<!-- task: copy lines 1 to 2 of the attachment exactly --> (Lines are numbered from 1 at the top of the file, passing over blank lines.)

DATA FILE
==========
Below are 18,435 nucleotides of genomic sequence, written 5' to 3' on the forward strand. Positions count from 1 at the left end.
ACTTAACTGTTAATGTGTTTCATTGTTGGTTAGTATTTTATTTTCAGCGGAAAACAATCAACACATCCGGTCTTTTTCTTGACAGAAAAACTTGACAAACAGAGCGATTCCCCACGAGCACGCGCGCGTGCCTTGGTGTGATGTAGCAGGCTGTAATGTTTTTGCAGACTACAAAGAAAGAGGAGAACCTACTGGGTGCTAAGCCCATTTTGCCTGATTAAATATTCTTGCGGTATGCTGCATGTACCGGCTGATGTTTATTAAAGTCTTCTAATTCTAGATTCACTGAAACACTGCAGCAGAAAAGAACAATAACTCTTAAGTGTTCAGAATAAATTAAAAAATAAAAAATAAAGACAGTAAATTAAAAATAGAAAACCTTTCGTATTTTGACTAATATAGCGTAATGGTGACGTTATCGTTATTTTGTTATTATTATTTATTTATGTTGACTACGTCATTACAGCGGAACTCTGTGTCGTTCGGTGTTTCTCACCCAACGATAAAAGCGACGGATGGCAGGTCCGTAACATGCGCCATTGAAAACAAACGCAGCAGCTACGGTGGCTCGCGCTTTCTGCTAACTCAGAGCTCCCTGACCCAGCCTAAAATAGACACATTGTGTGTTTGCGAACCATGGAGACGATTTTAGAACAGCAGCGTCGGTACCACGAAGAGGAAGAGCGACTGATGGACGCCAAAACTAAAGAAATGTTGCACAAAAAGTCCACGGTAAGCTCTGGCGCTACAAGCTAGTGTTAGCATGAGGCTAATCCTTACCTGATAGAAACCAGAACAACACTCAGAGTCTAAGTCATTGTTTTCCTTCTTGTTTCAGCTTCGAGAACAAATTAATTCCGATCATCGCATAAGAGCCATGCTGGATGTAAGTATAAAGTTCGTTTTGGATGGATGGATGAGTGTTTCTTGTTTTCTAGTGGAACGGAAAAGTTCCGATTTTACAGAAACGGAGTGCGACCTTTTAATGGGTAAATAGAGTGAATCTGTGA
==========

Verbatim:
Below are 18,435 nucleotides of genomic sequence, written 5' to 3' on the forward strand. Positions count from 1 at the left end.
ACTTAACTGTTAATGTGTTTCATTGTTGGTTAGTATTTTATTTTCAGCGGAAAACAATCAACACATCCGGTCTTTTTCTTGACAGAAAAACTTGACAAACAGAGCGATTCCCCACGAGCACGCGCGCGTGCCTTGGTGTGATGTAGCAGGCTGTAATGTTTTTGCAGACTACAAAGAAAGAGGAGAACCTACTGGGTGCTAAGCCCATTTTGCCTGATTAAATATTCTTGCGGTATGCTGCATGTACCGGCTGATGTTTATTAAAGTCTTCTAATTCTAGATTCACTGAAACACTGCAGCAGAAAAGAACAATAACTCTTAAGTGTTCAGAATAAATTAAAAAATAAAAAATAAAGACAGTAAATTAAAAATAGAAAACCTTTCGTATTTTGACTAATATAGCGTAATGGTGACGTTATCGTTATTTTGTTATTATTATTTATTTATGTTGACTACGTCATTACAGCGGAACTCTGTGTCGTTCGGTGTTTCTCACCCAACGATAAAAGCGACGGATGGCAGGTCCGTAACATGCGCCATTGAAAACAAACGCAGCAGCTACGGTGGCTCGCGCTTTCTGCTAACTCAGAGCTCCCTGACCCAGCCTAAAATAGACACATTGTGTGTTTGCGAACCATGGAGACGATTTTAGAACAGCAGCGTCGGTACCACGAAGAGGAAGAGCGACTGATGGACGCCAAAACTAAAGAAATGTTGCACAAAAAGTCCACGGTAAGCTCTGGCGCTACAAGCTAGTGTTAGCATGAGGCTAATCCTTACCTGATAGAAACCAGAACAACACTCAGAGTCTAAGTCATTGTTTTCCTTCTTGTTTCAGCTTCGAGAACAAATTAATTCCGATCATCGCATAAGAGCCATGCTGGATGTAAGTATAAAGTTCGTTTTGGATGGATGGATGAGTGTTTCTTGTTTTCTAGTGGAACGGAAAAGTTCCGATTTTACAGAAACGGAGTGCGACCTTTTAATGGGTAAATAGAGTGAATCTGTGA